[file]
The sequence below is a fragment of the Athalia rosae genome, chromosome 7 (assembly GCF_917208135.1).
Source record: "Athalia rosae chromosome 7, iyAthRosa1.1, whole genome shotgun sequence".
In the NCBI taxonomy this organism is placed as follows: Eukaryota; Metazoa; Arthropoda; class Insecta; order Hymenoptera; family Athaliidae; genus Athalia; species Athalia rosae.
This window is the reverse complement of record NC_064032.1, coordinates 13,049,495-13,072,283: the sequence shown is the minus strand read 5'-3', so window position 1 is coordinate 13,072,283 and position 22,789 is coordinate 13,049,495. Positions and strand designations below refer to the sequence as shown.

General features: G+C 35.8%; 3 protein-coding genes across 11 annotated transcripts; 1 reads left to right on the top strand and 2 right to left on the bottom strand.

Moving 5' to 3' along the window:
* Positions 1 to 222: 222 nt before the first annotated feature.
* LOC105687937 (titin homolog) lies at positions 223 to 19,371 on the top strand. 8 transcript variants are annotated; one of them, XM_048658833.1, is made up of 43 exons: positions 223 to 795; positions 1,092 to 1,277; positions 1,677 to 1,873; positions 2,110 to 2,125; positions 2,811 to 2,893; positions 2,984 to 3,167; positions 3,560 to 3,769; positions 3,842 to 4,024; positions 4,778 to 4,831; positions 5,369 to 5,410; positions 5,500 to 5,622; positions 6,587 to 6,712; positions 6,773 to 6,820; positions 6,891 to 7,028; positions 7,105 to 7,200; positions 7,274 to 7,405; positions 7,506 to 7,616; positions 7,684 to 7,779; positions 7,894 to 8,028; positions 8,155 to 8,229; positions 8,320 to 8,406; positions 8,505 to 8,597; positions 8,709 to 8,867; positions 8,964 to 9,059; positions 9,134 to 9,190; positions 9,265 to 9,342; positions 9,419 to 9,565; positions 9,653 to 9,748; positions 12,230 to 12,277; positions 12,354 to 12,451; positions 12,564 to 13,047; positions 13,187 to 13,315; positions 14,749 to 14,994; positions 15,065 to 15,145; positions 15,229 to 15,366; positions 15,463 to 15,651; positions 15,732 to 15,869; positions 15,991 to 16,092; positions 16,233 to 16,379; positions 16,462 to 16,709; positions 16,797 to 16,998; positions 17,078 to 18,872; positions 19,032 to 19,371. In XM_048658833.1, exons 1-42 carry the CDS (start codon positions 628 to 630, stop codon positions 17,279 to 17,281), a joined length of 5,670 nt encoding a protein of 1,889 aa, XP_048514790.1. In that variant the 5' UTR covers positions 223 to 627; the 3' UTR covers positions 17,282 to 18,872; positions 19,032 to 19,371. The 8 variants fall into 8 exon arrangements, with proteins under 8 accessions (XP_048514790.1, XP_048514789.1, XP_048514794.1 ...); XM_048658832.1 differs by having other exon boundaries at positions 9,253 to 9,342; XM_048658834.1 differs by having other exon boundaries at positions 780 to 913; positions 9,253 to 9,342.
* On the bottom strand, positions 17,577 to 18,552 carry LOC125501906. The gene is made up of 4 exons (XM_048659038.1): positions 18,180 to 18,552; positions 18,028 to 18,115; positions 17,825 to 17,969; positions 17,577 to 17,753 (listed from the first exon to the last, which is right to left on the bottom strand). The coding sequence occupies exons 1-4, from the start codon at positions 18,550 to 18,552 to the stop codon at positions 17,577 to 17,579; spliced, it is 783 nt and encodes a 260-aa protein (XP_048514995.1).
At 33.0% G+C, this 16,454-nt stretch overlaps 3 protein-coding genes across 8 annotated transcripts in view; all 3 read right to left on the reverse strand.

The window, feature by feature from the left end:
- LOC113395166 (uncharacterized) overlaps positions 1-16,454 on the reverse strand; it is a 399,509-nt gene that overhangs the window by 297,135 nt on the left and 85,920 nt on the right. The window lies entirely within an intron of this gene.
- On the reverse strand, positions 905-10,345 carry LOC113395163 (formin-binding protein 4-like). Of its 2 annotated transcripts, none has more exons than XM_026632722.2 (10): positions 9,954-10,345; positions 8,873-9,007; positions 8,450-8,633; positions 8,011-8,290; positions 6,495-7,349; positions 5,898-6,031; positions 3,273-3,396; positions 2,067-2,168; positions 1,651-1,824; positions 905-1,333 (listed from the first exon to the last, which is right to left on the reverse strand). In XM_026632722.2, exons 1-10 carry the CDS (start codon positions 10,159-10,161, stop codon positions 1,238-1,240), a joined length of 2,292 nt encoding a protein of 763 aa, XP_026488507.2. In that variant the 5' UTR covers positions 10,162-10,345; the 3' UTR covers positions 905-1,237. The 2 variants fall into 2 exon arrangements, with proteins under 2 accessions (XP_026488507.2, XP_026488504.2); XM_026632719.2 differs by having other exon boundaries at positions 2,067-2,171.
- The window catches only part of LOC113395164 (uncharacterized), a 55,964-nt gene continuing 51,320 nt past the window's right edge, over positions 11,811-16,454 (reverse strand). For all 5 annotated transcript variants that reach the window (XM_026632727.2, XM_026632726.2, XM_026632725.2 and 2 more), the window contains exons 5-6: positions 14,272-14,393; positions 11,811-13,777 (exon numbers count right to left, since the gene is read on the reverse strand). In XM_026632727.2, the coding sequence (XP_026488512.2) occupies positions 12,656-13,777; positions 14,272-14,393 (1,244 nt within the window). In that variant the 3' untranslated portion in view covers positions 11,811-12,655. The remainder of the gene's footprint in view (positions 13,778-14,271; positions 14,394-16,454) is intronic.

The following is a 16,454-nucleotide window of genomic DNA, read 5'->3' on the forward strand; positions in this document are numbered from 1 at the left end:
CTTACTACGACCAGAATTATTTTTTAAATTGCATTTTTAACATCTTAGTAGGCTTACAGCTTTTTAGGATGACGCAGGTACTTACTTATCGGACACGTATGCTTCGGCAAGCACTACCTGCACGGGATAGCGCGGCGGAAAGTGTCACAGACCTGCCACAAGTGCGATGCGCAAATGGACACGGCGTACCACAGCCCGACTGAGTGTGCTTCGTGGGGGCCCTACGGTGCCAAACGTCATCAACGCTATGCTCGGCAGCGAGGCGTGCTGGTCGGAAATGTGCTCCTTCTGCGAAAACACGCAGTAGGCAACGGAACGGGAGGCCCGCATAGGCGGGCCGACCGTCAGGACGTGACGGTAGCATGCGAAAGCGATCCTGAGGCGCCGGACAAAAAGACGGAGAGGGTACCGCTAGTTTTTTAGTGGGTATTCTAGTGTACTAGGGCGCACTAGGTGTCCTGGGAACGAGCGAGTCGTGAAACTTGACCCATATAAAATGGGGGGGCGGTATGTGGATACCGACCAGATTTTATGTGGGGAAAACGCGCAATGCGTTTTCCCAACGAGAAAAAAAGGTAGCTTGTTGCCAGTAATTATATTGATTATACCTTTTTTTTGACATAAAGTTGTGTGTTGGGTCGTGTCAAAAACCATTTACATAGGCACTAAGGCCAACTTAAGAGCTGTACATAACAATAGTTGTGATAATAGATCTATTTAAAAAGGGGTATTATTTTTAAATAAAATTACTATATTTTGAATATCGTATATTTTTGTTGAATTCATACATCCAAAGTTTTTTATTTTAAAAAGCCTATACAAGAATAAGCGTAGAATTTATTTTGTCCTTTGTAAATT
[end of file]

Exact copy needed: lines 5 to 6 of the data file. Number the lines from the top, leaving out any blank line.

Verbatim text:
General features: G+C 35.8%; 3 protein-coding genes across 11 annotated transcripts; 1 reads left to right on the top strand and 2 right to left on the bottom strand.

Moving 5' to 3' along the window: